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‘Memories of Easter Week, 1916 by Rev. Father Aloysius, OFM Cap.’

Recollections by Fr. Aloysius Travers OFM Cap. of the fighting of Easter Week, the surrender of the rebel forces and subsequent execution of their leaders. He provides an eye-witness account of the executions in Kilmainham Jail most notably that of James Connolly. The typescript copies are incomplete: 17 pp + 11 pp. With an undated typescript copy of ‘Connolly’s death speech’ taken from the 'Gaelic American'.

‘My experiences in the 1916 Rising by Father Columbus OSFC’

A record by Fr. Columbus Murphy OFM Cap. of events between 30 April and 4 May 1916. Most of the memoir refers to his interaction with British military officers and his efforts to minister to the rebel leaders prior to their executions in Kilmainham Jail. The memoir begins: ‘I have been asked repeatedly to write out a detailed and connected account of my personal experiences, what I actually saw and did during the Rising. At length I have decided to comply with the request. I do so however not with the intention of ever publishing this report. … As I sit then at my desk here in the silence and solitude of my monastic cell in Dublin, fourteen weeks have elapsed since those eventful days. I take up my pen. …’.

1916 Rising

Negative film transparencies of various photographic prints and documents used to illustrate commemorative features on the 1916 Rising in 'The Capuchin Annual' (1942) and in 'The Capuchin Annual' (1966). Several of the prints show rebel leaders, scenes of destruction in the aftermath of the Rising, and an illustration showing the execution of a rebel leader in Kilmainham Jail.

1916 Rising Golden Jubilee Commemorations

Photographic prints compiled for a feature commemorating the fiftieth anniversary of the 1916 Rising, published in 'The Capuchin Annual' (1967), pp 101-30. The article was titled ‘Ireland remembers with pride Easter Week 1916 in Golden Jubilee celebrations’. Many of the prints are of various parades of veterans and civic events commemorating the Rising. Some of the prints are annotated on the reverse giving location, photographer and copyright information. The file includes prints from the 'Irish Press', Kennelly’s Photo Works, Tralee, and the 'Cork Examiner'. Includes images of parades and commemorations in Dublin, Belfast, Cork, Limerick, Dundalk, Tralee, Tullamore, Waterford, and London. The file includes the following images:
• Jubilee Parade at the GPO on O’Connell Street, Dublin.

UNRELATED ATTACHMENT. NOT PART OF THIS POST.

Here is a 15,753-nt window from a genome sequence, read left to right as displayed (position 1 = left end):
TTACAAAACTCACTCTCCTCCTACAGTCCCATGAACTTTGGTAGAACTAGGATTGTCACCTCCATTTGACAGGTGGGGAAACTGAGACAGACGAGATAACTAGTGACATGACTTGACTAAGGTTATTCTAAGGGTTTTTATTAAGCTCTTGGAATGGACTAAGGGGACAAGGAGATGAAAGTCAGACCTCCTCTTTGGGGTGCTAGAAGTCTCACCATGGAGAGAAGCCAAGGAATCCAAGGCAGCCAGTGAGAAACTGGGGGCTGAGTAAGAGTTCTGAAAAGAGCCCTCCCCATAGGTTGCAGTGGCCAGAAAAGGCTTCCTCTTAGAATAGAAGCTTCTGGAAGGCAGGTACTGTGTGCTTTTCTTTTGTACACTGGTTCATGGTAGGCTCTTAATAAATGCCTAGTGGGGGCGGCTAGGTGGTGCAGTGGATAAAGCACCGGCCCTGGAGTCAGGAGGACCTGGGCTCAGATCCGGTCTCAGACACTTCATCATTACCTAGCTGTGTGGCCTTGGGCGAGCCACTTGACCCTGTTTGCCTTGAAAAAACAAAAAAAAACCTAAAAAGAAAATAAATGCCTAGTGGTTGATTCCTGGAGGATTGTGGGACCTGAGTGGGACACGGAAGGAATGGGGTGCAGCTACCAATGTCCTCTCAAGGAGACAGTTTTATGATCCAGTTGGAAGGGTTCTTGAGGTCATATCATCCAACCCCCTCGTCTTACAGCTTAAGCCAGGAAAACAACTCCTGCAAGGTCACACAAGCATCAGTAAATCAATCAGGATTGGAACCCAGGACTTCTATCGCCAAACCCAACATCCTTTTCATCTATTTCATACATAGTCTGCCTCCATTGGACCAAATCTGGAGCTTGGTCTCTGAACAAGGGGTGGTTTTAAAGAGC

• Florence Monteith Lynch and Nuala Creagh at Banna Strand, County Kerry.
• 1916 commemoration in Tullamore, County Offaly.
• Siobhan McKenna reads the 1916 proclamation in Eyre Square, Galway.
• Republican gathering at Thomas Kent’s grave in St. Finbarr’s Cemetery, Cork.
• Members of Cumann na mBan and the old-IRA at the unveiling of a monument in Ennis, County Clare.
The file also includes a small number of related newspaper clippings.

1927 Papers

Letters relating to the foundation of Glenstal Abbey in 1927.

A History of Ards

'A History of Ards' by Fr. David Kelleher OFM Cap. published by Ard Mhuire Capuchin Friary. The booklet traces the history of the Ards estate from its occupation by the Wrays and the Stewarts to the arrival of the Capuchins in 1930. The chapter headings include: Life in the old mansion, The auction (1927), From manor house to Capuchin Friary, Novitiate and House of Theology, Life in the Friary, and Retreat House. The file also includes typescript and manuscript drafts of the text. Some of the photographs which appeared in the publication are extant at CA DL/5/1

A memoir of the Very Rev. Theobald Mathew

Author: Rev. James Birmingham of Borrisokane
Publisher: Dublin: Milliken and Son, Grafton Street
Language: English
Edition: Second Edition
Full title: 'A memoir of the Very Rev. Theobald Mathew / with an account of the rise and progress of temperance in Ireland'. Ink stamp on title page: ‘Franciscan Capuchin Order, Ireland’;

A Missionary People

Booklet by Fr. Owen O’Sullivan OFM Cap. providing a brief history of the Irish Capuchin missions in Africa. The publication is divided into the following sections: A seed is sown; Key points in the Irish Capuchin Mission to South Africa; Irish Capuchin Mission in the Cape Flats; List of Capuchins on Missionary Work in Cape Town, March 1980; Growth and development of Missionary Work in Zambia; Mission stations in the Diocese of Livingstone; List of Capuchins involved in missionary work in the Diocese of Livingstone.

A plea for the Catholic Boys’ Brigade, Church Street

A flier titled 'A plea for the Catholic Boy’s Brigade by E.D. Daly'. The flier refers to the good works performed by Boys’ Brigade members in the Church Street area and seeks subscriptions to aid the organisation. It reads: ‘At present Church Street is not quite up to the mark of its energetic past. The sites of several of its rookeries of wickedness are now covered by Police Courts, and by buildings in which Capuchins carry on their work. …. How long this breeding ground of sin and crime existed in the past must be left to imagination. What is certain is that this worst spot of the worst city in Ireland was selected by the Capuchin Order as a place in which to live, beside the poor, and to help them against temptations to crime and intemperance. To anyone who can feel for the poor, and understand evils around them which they do not realise themselves, the way to Church Street from Sackville Street is still like a descent into Hades, if traversed about 8 p.m. at this time of year’. The file contains three copies of the document.

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